This is certainly not the first time a popular program has been resurrected after its initial run. Throughout TV history, a great many series have returned to the airwaves with new episodes after their original runs had ended (we’re not counting spin-offs or one-shot reunion movies). But the vast majority of these have been dramas; very few sitcoms have fared well in their attempts at a second life. Will & Grace has a good chance, thanks to having its core cast returning, plus the fact that it was still riding high in popularity when it left the air over a decade ago (has it really been that long?)

So let’s take a look at the sitcoms that returned to the air years–and even decades–after their original runs. We begin way back in the early years of network TV.

Gleason as Riley, before “The Great One” found his footing as a sketch comedy genius.

 

The first network program to re-appear on TV screens after the conclusion of its initial run was The Life of Riley. This early sitcom was first a popular radio series starring William Bendix as bumbling family man Chester Riley. When it was decided to move the series to TV in 1949, Bendix found himself too busy with movie commitments to continue as the star. Up & coming comedian Jackie Gleason replaced Bendix, but the show didn’t have much life to it, and was canceled in March of 1950.

It was then revived in January of 1953, with Bendix back in the lead, along with an entirely new cast. The show enjoyed five more years on the air, ending in 1958 (I wonder whatever happened to Jackie Gleason during that time).

 

The Munsters, a genuinely well-written and wonderfully acted sitcom (yes, you read that right), lasted for two seasons, from 1964-66.

It reappeared twenty-two years later in syndication as The Musters Today, with a new cast, including John Schuck (McMillan & Wife) as Herman, and Lee Meriwether (Barnaby Jones) as Lily.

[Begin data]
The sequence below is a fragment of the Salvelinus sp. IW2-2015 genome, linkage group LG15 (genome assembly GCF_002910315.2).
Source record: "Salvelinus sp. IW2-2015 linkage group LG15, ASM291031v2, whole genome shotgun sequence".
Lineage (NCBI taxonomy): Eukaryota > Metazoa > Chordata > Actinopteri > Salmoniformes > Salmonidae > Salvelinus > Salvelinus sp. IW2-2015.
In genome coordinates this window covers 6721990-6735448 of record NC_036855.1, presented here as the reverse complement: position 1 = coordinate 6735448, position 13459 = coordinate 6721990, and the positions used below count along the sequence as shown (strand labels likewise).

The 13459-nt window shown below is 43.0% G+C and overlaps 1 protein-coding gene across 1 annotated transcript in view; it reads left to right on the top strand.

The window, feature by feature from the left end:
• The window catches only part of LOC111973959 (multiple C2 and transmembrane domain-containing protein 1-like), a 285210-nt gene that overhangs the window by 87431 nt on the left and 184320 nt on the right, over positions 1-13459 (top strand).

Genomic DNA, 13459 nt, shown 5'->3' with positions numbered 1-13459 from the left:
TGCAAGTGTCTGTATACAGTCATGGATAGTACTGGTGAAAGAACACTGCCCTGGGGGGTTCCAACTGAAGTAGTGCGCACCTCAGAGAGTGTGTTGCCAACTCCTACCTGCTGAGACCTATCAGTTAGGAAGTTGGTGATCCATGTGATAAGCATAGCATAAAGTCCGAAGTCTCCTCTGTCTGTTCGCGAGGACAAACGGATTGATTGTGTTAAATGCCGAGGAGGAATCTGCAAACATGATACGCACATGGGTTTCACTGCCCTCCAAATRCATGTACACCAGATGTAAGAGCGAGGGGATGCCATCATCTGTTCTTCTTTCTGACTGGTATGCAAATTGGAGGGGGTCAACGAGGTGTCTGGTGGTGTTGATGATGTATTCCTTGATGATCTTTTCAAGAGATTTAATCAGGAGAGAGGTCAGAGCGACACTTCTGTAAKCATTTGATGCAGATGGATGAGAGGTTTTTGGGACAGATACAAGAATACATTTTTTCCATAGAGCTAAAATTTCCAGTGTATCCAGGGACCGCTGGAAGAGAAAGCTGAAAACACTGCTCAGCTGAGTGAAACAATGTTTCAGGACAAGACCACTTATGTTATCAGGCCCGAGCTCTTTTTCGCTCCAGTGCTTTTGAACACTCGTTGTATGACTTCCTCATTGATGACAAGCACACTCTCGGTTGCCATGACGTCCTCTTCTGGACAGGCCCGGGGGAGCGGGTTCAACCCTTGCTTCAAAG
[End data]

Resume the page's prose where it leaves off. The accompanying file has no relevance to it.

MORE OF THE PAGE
The New Munsters, in and out of make-up.

It was doomed for comparison with the far more clever, and even charming, original version, but the revival still produced a total of 72 episodes, which was two more than the original series.

A year after The Munsters premiered, another quality sitcom, Gidget, following the life of California surfer teen Frances “Gidget” Lawrence (Sally Field), lasted only a single season in 1965-’66.

 

It reappeared as a syndicated show in 1986, and renamed The New Gidget. This revamp, like The Munsters Today, starred an entirely new cast, with Gidget as an adult mom, running her own travel agency. Here, though, it’s her teenage niece who caused most of the problems, but any similarity between this bland remake and the original series lies solely in the title. It did, however, manage to run forty-four episodes.

More recently, the daffy sitcom Arrested Development, following the trials and tribulations of the wealthy but dysfunctional Bluth family, enjoyed three seasons on Fox between 2003-’06. It gained a strong cult following, as well as several Emmy awards, but low overall ratings caused its cancellation. Seven years later, a groundbreaking deal between the producers and the online streaming service Netflix led to a new, 15-episode season, for which all of the episodes debuted on May 23, 2013. It has also been confirmed that a fifth season, comprising seventeen episodes, is coming in 2018.

You may be wondering, “What about The Odd Couple? Wasn’t that revived, too?” Yes, it was–several times. But I’ll be giving the history of The Odd Couple it’s own posting very soon.

And, I’ll have more interesting TV history to come, as the new season looms on the horizon.

Until next week…